Based on the thrilling and inspirational life of an iconic American freedom fighter, HARRIET tells the extraordinary tale of Harriet Tubman's escape from slavery and transformation into one of America's greatest heroes. Her courage, ingenuity, and tenacity freed hundreds of slaves and changed the course of history.
Cynthia Erivo | Leslie Odom Jr. | Joe Alwyn | Jennifer Nettles | Clarke Peters
- Harriet Tubman's story as presented in Kasi Lemons' new feature, Harriet, is inspirational and crowd-pleasing. One of the most heroic figures on the mid-19th century abolitionist movement and the best remembered conductor on the Underground Railroad, Tubman has long deserved a cinematic portrait. And, while Harriet is effective in its portrayal of the title character (due in large part to an on-target performance from British singer/actress Cynthia Erivo), the overall feel is that of a conventional biopic. Perhaps constrained by mainstream expectations, Lemons never strives for something epic, instead relying on the episodic approach embraced by many true-life stories. By blending facts, myths, and made-up material, Lemons weaves a strong, engaging tale but, at least on some level, there's a sense of a missed opportunity to do something grander.
- Harriet covers the period between 1849 and 1863 with the majority of the material transpiring during the first few years. The film's final 20 minutes are a little scattershot, breezing through a series of events including a climactic confrontation with the film's villain, Gideon Brodess (Joe Alwyn), and Harriet's Civil War involvement. When we first encounter Harriet, she is called by her birthname of Araminta "Minty" Ross. At age 27, she has been enslaved since birth to the Brodess family, who own a small Virginia plantation, and is currently married to a free man, John Tubman (Zackary Momoh). Her family situation is complicated. Her mother, Rit (Vanessa Bell Calloway), and siblings are owned by the Brodesses. However, her father, Ben (Clarke Peters), is (like John) a free man. Minty is unwilling to have children because, under current law, they would also be slaves even if their father had obtained his freedom. She desires liberty and, when the Brodesses decide to sell her, she finds the impetus to obtain it by running away.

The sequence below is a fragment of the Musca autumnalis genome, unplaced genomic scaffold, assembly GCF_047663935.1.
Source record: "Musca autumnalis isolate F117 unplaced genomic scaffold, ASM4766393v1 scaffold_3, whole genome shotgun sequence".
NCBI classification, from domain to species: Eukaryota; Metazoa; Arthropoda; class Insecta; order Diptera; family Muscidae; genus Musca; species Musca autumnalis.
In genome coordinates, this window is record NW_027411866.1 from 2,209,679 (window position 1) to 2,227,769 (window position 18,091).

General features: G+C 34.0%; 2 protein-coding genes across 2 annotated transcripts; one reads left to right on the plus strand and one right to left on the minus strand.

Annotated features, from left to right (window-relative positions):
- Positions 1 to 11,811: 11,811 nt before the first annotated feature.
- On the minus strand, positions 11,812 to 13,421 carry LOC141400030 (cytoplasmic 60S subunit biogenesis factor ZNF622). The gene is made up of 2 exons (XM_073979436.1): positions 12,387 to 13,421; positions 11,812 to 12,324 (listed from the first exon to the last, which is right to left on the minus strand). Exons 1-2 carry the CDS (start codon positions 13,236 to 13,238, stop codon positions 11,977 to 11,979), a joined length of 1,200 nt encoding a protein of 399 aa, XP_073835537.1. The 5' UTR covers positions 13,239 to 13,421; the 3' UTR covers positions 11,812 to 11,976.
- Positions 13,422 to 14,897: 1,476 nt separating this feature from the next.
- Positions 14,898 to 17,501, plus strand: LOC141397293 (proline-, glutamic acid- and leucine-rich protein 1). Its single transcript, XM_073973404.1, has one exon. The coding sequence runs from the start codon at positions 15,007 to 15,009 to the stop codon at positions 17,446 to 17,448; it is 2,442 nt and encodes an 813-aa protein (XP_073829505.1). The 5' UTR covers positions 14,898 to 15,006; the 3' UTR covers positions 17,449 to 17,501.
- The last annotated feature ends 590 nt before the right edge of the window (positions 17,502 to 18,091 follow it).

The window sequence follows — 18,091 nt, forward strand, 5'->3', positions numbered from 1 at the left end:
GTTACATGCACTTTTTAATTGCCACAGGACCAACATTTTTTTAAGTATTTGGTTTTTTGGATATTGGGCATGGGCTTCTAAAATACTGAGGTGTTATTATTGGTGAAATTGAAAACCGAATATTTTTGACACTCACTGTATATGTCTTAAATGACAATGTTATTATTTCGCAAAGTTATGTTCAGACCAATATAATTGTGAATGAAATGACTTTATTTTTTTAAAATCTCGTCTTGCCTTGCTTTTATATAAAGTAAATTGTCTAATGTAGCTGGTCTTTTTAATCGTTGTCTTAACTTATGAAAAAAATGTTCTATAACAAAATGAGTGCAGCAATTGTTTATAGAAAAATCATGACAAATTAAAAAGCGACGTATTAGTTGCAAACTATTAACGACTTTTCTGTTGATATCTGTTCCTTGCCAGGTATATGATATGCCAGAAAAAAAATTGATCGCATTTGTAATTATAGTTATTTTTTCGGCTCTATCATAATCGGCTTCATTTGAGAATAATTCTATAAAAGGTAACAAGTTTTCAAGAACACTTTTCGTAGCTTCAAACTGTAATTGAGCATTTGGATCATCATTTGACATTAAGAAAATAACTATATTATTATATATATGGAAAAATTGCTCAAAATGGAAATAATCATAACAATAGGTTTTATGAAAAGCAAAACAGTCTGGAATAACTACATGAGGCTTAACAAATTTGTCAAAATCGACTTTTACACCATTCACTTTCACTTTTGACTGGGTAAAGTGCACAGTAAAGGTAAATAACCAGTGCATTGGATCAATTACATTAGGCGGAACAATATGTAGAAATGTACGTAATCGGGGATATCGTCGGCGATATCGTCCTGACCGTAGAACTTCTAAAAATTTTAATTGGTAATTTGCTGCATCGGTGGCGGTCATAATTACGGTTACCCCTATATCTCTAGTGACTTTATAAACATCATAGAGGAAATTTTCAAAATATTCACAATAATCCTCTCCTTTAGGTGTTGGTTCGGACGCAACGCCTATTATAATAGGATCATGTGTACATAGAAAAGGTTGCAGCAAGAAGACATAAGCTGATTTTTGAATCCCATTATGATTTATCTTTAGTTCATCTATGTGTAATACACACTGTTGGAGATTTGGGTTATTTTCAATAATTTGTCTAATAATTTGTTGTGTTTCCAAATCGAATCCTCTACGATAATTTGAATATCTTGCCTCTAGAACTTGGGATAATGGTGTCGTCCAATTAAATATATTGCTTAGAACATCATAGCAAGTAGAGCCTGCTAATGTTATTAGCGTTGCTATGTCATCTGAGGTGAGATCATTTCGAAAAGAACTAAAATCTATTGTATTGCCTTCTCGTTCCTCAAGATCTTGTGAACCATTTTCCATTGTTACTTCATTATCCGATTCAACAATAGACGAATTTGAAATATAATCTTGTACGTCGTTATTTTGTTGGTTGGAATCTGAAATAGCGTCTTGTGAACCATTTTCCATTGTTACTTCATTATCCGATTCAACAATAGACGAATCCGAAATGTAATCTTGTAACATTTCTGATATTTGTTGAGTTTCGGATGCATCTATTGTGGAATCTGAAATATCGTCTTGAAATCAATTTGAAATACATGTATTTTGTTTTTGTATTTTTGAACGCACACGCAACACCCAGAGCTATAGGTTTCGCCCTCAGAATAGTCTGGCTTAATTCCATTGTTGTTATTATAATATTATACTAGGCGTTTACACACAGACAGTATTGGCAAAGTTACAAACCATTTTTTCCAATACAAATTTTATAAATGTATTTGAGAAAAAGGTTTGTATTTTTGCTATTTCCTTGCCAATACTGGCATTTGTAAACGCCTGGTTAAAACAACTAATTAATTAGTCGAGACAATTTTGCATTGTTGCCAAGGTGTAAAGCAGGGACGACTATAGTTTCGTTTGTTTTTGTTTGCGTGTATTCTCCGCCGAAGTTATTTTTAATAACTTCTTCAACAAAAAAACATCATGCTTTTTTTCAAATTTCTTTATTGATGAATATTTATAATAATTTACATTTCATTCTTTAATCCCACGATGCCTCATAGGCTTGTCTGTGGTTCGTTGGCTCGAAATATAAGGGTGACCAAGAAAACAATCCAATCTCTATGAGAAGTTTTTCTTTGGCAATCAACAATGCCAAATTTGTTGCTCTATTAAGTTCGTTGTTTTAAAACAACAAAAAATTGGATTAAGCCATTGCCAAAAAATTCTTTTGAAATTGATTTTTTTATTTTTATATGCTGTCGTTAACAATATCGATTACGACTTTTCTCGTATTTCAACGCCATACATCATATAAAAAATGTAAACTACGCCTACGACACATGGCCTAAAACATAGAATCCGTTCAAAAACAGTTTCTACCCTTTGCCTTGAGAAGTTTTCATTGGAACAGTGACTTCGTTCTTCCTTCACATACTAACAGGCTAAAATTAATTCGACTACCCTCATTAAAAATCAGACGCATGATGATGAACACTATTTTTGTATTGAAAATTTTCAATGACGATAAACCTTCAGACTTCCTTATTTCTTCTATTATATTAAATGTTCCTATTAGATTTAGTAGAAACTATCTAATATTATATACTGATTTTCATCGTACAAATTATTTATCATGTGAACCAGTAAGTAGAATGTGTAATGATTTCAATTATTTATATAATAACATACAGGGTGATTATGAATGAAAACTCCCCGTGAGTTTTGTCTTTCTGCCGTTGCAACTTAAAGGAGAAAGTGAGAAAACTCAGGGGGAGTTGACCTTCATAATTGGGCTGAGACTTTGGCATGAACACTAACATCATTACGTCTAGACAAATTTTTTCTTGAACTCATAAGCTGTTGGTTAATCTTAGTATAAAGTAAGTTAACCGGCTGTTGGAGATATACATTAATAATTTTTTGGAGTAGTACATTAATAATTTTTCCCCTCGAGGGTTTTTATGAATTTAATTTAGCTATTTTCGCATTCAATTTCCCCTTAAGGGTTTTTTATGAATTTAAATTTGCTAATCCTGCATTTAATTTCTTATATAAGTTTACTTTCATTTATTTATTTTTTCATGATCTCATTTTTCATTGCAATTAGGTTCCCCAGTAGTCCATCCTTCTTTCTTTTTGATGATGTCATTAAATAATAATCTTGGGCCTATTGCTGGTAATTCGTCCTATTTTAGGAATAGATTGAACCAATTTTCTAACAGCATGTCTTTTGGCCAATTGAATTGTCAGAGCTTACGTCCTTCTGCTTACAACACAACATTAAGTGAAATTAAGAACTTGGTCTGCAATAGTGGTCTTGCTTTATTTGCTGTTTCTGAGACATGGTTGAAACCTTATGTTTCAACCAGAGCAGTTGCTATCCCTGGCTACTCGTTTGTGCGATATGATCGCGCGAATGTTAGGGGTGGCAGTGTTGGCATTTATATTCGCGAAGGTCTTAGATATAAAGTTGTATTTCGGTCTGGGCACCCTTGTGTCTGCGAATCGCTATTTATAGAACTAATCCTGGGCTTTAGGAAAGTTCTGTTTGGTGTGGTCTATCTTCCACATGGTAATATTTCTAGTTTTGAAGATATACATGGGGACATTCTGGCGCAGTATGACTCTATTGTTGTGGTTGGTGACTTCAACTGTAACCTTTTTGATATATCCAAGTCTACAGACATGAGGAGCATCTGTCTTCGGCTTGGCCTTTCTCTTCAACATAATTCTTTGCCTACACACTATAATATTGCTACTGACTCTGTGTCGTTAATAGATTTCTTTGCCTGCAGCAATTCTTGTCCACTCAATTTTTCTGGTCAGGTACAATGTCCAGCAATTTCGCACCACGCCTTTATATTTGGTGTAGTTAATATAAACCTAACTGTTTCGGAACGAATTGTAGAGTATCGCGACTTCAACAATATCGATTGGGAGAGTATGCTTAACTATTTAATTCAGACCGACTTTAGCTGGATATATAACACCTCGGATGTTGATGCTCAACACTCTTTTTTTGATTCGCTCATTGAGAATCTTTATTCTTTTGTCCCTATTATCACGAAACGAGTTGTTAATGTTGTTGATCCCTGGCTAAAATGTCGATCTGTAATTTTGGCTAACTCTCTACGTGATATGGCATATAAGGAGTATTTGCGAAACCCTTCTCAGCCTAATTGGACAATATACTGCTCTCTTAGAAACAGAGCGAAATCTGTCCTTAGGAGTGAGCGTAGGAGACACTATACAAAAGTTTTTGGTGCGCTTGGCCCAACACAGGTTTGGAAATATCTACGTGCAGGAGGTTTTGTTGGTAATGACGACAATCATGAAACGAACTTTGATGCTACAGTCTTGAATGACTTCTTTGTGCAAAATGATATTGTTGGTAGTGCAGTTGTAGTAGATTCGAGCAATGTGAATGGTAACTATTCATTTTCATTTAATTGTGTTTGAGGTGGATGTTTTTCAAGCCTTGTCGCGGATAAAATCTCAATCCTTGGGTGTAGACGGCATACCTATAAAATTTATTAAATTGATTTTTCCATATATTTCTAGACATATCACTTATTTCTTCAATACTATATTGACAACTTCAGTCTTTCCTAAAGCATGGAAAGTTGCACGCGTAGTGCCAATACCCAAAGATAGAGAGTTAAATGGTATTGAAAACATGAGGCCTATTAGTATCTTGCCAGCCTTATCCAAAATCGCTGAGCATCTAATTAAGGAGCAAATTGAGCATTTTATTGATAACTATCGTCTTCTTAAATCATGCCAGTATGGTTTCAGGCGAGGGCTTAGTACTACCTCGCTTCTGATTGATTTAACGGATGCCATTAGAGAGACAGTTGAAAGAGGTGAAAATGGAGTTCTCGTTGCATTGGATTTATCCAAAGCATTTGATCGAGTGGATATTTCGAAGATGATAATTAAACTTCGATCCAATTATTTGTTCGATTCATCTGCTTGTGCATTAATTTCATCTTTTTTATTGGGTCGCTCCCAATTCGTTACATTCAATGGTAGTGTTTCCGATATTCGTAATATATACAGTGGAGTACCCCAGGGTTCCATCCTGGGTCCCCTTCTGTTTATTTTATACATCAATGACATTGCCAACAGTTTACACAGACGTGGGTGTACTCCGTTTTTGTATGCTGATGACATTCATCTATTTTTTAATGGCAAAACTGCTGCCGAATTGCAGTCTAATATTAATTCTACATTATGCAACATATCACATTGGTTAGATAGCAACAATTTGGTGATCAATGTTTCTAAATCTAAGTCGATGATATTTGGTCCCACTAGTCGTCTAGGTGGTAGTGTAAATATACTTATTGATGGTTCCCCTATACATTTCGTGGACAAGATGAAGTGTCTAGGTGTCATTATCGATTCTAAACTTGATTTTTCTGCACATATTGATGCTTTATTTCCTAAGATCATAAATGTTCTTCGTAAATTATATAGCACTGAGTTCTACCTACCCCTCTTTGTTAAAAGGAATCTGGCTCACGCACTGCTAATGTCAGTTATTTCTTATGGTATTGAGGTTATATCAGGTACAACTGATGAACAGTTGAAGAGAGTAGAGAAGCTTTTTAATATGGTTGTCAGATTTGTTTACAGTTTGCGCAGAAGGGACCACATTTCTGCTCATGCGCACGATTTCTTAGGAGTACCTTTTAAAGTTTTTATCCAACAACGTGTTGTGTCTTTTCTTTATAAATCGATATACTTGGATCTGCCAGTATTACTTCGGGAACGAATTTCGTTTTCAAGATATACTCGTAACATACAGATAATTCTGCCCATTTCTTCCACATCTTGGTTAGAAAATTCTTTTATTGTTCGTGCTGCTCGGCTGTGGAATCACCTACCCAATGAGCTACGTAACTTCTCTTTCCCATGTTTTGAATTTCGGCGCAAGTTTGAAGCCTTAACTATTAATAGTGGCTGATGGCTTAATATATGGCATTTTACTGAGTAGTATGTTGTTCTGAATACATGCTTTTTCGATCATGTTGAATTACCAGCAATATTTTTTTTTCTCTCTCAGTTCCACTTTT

- Her journey to the north is long and arduous but she is helped by participants in the Underground Railway - a loosely connected network of abolitionists, ex-slaves, and Quakers who support escapees on their trips to Pennsylvania.
- A local minister, Reverend Green (Vondie Curtis-Hall, the director's husband), outlines the route she should take and, along the way, she is guided and abetted by a variety of folks - black and white - until she reaches Philadelphia where she aligns with William Still (Leslie Odom Jr.) and his Anti-Slavery group. Instead of living a simple life and enjoying her freedom, Minty (using the free name of "Harriet Tubman") returns to Virginia to rescue members of her family - the first of many missions she will undertake. Once the Fugitive Slave Law of 1850 is passed, the trips become longer and more dangerous since escapees must make it all the way to Canada for their liberty to be assured.
- In order to make Harriet more accessible to a mainstream audience, Lemons and her co-screenwriter, Gregory Allen Howard, invent a traditional villain. Representing the entirety of the white, slave-owning patriarchy, Gideon is fashioned as being obsessed with capturing and torturing Harriet. He follows her to Philadelphia and, with the help of a thug slave tracker, kills one of her friends and nearly captures her. The movie builds to an inevitable confrontation between the two. Most of this material feels at odds with the film's historically established elements.
- The PG-13 rating limits the degree to which the horrors of slavery can be depicted and this arguably limits Harriet's power. When it comes to the impetus, implications, and consequences of executing an escape, 12 Years a Slave offers a more compelling treatment. Although delivering a gut-punch would have made Harriet a different film, it could have deepened the character's motivations and raised the stakes. It might also have allowed the narrative to focus more on the mechanics and dangers of the Underground Railroad.
- If one looks at the old brown-and-white photographs of Harriet Tubman, two things are immediately apparent: her expression is bleak and her stare bores into the camera. In portraying this character, Cynthia Erivo brings those pictures to life. If her Harriet smiles at any point during the film, it's fleeting, and the actress has mastered the intensity of the woman's gaze, full of outrage and recrimination. Erivo is a standout in this modest, well-intentioned story of courage and inspiration, and is worthy of consideration when Oscar nominations are handed out.
- © 2019 James Berardinelli